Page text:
PICOTÉ DE BELESTRE, PIERRE, merchant, fur trader, officer of the garrison of Montreal; b. c. 1637 in France, son of François Picoté de Belestre, a doctor; d. January 1679 at Montreal and was buried there on the 30th of that month.
He came to Canada in 1659 as a member of the contingent accompanying the Religious Hospitallers of La Flèche, who had been authorized to come to Ville-Marie (Montreal). His sister Perrinne, one of Jeanne Mance’s two lay companions on the crossing, was for some time a novice with the Hospitallers.
Dollier* de Casson, who recorded Pierre Picoté de Belestre’s arrival at Ville-Marie, declared that “he indeed graces this place in time of war as well as when we are enjoying peace, because of the outstanding qualities which he possesses for both of these occasions.” In fact, we know little about him, although he seems to have had a certain prestige among the members of the settlement at Montreal. A trader at the annual fair at Montreal and an honorary churchwarden in 1671, he received that same year a grant of land at Pointe-aux-Trembles.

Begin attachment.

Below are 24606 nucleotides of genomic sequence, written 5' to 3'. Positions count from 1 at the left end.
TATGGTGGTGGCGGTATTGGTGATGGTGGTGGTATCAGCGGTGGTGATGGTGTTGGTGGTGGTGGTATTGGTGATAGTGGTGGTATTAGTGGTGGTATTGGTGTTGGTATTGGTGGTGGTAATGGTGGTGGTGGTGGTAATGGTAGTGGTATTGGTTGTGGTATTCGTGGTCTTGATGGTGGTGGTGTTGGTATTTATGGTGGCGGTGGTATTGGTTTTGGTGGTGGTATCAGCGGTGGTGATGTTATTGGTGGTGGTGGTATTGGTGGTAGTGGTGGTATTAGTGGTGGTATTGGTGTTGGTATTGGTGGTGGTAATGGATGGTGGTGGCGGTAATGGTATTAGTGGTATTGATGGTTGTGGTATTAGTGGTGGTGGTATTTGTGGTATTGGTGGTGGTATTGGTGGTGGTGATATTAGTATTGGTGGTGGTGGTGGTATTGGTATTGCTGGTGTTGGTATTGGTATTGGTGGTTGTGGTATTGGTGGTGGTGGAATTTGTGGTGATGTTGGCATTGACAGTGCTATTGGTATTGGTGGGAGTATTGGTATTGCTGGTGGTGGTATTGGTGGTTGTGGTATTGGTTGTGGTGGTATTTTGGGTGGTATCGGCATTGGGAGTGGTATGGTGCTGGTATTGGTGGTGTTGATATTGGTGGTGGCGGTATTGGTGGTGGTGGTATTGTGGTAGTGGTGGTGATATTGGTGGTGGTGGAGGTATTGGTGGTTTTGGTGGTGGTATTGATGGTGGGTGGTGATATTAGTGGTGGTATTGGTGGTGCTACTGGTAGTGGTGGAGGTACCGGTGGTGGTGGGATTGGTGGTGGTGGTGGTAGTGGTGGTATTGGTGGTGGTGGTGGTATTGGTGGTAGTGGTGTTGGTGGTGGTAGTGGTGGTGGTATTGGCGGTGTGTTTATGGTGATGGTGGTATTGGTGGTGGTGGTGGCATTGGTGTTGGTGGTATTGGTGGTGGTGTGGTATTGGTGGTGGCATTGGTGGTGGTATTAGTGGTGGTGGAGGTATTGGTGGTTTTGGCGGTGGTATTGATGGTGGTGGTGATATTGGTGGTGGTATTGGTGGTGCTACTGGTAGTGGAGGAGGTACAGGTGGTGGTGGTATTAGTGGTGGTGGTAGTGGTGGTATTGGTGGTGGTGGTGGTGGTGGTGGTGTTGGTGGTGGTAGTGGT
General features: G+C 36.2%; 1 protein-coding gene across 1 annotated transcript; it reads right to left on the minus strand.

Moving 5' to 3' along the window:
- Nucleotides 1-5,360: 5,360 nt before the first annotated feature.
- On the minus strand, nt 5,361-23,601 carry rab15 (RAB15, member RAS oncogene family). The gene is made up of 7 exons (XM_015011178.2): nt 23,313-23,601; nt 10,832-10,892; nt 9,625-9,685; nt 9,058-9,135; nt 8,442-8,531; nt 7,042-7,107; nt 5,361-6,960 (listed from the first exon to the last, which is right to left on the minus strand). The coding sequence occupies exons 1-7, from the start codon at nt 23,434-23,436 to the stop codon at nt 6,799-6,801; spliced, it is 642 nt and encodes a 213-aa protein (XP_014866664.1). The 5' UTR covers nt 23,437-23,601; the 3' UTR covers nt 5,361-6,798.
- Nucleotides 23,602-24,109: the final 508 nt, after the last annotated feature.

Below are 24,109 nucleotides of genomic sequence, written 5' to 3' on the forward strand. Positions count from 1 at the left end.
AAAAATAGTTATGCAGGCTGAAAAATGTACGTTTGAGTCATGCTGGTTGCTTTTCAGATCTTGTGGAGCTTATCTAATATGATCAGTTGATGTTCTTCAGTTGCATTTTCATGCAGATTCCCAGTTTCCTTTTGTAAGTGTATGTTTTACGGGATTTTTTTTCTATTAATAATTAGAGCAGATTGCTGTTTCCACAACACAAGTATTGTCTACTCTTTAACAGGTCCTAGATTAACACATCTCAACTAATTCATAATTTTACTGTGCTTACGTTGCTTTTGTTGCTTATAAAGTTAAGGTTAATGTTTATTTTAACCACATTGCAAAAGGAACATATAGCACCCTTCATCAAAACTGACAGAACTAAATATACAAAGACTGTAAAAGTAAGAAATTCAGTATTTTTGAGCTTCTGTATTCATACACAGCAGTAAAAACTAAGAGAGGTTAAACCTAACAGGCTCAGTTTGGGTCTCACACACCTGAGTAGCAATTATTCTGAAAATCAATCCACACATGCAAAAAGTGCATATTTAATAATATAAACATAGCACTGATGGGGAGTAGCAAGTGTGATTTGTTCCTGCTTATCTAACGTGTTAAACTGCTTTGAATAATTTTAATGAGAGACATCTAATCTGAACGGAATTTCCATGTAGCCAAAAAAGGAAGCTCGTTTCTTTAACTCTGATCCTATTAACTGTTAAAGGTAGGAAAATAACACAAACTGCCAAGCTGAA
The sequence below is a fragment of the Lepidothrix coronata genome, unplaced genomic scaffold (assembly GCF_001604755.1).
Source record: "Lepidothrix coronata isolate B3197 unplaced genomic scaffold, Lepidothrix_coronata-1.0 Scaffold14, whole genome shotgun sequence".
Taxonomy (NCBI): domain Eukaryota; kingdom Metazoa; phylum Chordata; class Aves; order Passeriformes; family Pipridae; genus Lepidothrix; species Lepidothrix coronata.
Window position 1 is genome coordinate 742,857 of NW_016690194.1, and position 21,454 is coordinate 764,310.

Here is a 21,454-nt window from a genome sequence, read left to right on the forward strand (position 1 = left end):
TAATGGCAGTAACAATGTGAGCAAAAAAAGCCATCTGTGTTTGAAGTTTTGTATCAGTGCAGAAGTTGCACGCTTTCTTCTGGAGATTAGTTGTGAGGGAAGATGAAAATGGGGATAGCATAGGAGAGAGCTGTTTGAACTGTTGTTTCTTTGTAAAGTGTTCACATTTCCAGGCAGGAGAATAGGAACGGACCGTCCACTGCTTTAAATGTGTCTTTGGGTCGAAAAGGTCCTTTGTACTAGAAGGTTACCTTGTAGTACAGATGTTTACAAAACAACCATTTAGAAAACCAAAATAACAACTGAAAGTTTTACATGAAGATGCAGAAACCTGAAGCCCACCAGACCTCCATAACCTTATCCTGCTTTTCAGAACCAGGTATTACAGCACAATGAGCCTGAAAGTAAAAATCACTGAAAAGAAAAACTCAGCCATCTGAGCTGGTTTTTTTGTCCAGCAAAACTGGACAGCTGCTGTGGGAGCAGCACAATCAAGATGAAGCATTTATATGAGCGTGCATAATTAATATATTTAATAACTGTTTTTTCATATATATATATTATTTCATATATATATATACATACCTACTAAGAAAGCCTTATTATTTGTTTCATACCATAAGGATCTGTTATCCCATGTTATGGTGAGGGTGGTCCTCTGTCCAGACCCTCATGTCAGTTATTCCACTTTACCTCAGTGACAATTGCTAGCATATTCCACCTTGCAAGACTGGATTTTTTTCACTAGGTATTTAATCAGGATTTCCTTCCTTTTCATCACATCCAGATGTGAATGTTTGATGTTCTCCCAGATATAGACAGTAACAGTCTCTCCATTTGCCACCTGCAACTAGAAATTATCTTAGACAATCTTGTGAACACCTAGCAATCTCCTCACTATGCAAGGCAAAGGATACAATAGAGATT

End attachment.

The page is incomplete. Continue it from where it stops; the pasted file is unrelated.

His name is most frequently associated with warlike episodes. In 1660 he was one of those who asked Dollard Des Ormeaux to postpone his undertaking until after seeding, so that they could take part in it. Later, upon receipt of the news of the defeat at the Long Sault and the possibility of an attack in force against the post, Chomedey de Maisonneuve appointed him to take charge of the defence of the house at Sainte-Marie which belonged to the Sulpicians and which was situated half a league from Ville-Marie. In May 1662 he repulsed at this same place an attack by 50 Iroquois, whom he succeeded in routing. Two years later he was again involved in an Iroquois ambush. Finally, in 1666 he took part in Prouville de Tracy’s expedition as a lieutenant commanding the troops that had been raised at Montreal.
Pierre Picoté de Belestre had married Marie Pars in France. He had at least five children, including Hélène, who married Antoine de La Frenaye de Brucy; Marie-Anne, who married Alphonse Tonty*; and Jeanne-Geneviève, who was seduced by Pierre Le Moyne* d’Iberville.
AJM, Greffe de Bénigne Basset, 12 déc. 1684, Inventaire des biens de Picoté de Belestre. Dollier de Casson, Histoire du Montréal, 141, 143, 168, 180f. BRH, XV (1909), 153. Faillon, Histoire de la colonie française, II, 361, 389, 398, 418, 419, 517–19; III, 94–141. “La foire des pelleteries à Montréal au XVIIe siècle,” BRH, XXVIII (1922), 373–80.
Revisions based on:
Bibliothèque et Arch. Nationales du Québec, Centre d’arch. de Montréal, CE601-S51, 30 janv. 1679.